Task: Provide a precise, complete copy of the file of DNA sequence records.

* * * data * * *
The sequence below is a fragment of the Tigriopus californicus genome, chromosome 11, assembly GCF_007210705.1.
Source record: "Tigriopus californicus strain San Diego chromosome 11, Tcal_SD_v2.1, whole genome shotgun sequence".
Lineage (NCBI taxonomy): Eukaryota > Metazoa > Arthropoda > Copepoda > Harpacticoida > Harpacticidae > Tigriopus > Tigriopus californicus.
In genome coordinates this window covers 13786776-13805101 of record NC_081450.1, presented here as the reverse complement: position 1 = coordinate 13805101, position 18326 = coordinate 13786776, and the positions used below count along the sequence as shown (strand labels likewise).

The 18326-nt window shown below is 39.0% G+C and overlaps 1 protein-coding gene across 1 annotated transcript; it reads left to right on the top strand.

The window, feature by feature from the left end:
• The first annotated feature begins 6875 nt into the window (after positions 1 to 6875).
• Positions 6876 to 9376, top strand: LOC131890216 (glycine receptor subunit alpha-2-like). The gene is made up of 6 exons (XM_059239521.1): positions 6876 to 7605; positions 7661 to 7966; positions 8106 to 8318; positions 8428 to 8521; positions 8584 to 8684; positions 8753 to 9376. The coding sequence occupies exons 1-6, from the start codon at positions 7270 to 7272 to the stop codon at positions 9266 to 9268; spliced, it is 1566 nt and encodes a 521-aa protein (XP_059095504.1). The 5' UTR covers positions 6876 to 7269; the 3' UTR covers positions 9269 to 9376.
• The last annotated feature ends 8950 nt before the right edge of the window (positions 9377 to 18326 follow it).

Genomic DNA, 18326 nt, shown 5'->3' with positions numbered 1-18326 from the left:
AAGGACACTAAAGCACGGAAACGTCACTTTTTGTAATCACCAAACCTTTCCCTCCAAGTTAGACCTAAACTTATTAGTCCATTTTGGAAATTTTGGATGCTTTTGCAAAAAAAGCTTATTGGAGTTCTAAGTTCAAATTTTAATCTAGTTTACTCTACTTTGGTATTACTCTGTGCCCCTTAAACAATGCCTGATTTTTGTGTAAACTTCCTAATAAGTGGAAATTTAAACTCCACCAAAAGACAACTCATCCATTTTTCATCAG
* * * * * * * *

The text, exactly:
The sequence below is a fragment of the Tigriopus californicus genome, chromosome 11, assembly GCF_007210705.1.
Source record: "Tigriopus californicus strain San Diego chromosome 11, Tcal_SD_v2.1, whole genome shotgun sequence".
Lineage (NCBI taxonomy): Eukaryota > Metazoa > Arthropoda > Copepoda > Harpacticoida > Harpacticidae > Tigriopus > Tigriopus californicus.
In genome coordinates this window covers 13786776-13805101 of record NC_081450.1, presented here as the reverse complement: position 1 = coordinate 13805101, position 18326 = coordinate 13786776, and the positions used below count along the sequence as shown (strand labels likewise).

The 18326-nt window shown below is 39.0% G+C and overlaps 1 protein-coding gene across 1 annotated transcript; it reads left to right on the top strand.

The window, feature by feature from the left end:
• The first annotated feature begins 6875 nt into the window (after positions 1 to 6875).
• Positions 6876 to 9376, top strand: LOC131890216 (glycine receptor subunit alpha-2-like). The gene is made up of 6 exons (XM_059239521.1): positions 6876 to 7605; positions 7661 to 7966; positions 8106 to 8318; positions 8428 to 8521; positions 8584 to 8684; positions 8753 to 9376. The coding sequence occupies exons 1-6, from the start codon at positions 7270 to 7272 to the stop codon at positions 9266 to 9268; spliced, it is 1566 nt and encodes a 521-aa protein (XP_059095504.1). The 5' UTR covers positions 6876 to 7269; the 3' UTR covers positions 9269 to 9376.
• The last annotated feature ends 8950 nt before the right edge of the window (positions 9377 to 18326 follow it).

Genomic DNA, 18326 nt, shown 5'->3' with positions numbered 1-18326 from the left:
AAGGACACTAAAGCACGGAAACGTCACTTTTTGTAATCACCAAACCTTTCCCTCCAAGTTAGACCTAAACTTATTAGTCCATTTTGGAAATTTTGGATGCTTTTGCAAAAAAAGCTTATTGGAGTTCTAAGTTCAAATTTTAATCTAGTTTACTCTACTTTGGTATTACTCTGTGCCCCTTAAACAATGCCTGATTTTTGTGTAAACTTCCTAATAAGTGGAAATTTAAACTCCACCAAAAGACAACTCATCCATTTTTCATCAG